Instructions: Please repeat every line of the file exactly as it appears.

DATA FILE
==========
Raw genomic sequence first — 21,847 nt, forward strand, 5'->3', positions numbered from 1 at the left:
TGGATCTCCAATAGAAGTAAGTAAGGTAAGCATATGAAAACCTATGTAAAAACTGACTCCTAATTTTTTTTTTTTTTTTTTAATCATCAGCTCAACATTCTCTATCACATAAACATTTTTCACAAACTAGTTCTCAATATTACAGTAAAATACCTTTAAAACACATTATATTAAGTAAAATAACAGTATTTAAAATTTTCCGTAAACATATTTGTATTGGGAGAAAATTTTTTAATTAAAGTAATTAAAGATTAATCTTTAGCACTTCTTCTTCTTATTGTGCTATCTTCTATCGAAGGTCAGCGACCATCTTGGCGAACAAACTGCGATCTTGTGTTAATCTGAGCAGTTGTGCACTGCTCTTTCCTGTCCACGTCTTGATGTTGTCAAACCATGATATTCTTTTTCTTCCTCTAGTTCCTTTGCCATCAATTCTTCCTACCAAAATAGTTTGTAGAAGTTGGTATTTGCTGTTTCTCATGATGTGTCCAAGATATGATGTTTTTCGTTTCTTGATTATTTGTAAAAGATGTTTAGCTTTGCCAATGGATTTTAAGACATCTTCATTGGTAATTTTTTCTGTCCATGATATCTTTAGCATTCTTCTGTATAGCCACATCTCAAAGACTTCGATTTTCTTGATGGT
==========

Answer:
Raw genomic sequence first — 21,847 nt, forward strand, 5'->3', positions numbered from 1 at the left:
TGGATCTCCAATAGAAGTAAGTAAGGTAAGCATATGAAAACCTATGTAAAAACTGACTCCTAATTTTTTTTTTTTTTTTTTAATCATCAGCTCAACATTCTCTATCACATAAACATTTTTCACAAACTAGTTCTCAATATTACAGTAAAATACCTTTAAAACACATTATATTAAGTAAAATAACAGTATTTAAAATTTTCCGTAAACATATTTGTATTGGGAGAAAATTTTTTAATTAAAGTAATTAAAGATTAATCTTTAGCACTTCTTCTTCTTATTGTGCTATCTTCTATCGAAGGTCAGCGACCATCTTGGCGAACAAACTGCGATCTTGTGTTAATCTGAGCAGTTGTGCACTGCTCTTTCCTGTCCACGTCTTGATGTTGTCAAACCATGATATTCTTTTTCTTCCTCTAGTTCCTTTGCCATCAATTCTTCCTACCAAAATAGTTTGTAGAAGTTGGTATTTGCTGTTTCTCATGATGTGTCCAAGATATGATGTTTTTCGTTTCTTGATTATTTGTAAAAGATGTTTAGCTTTGCCAATGGATTTTAAGACATCTTCATTGGTAATTTTTTCTGTCCATGATATCTTTAGCATTCTTCTGTATAGCCACATCTCAAAGACTTCGATTTTCTTGATGGT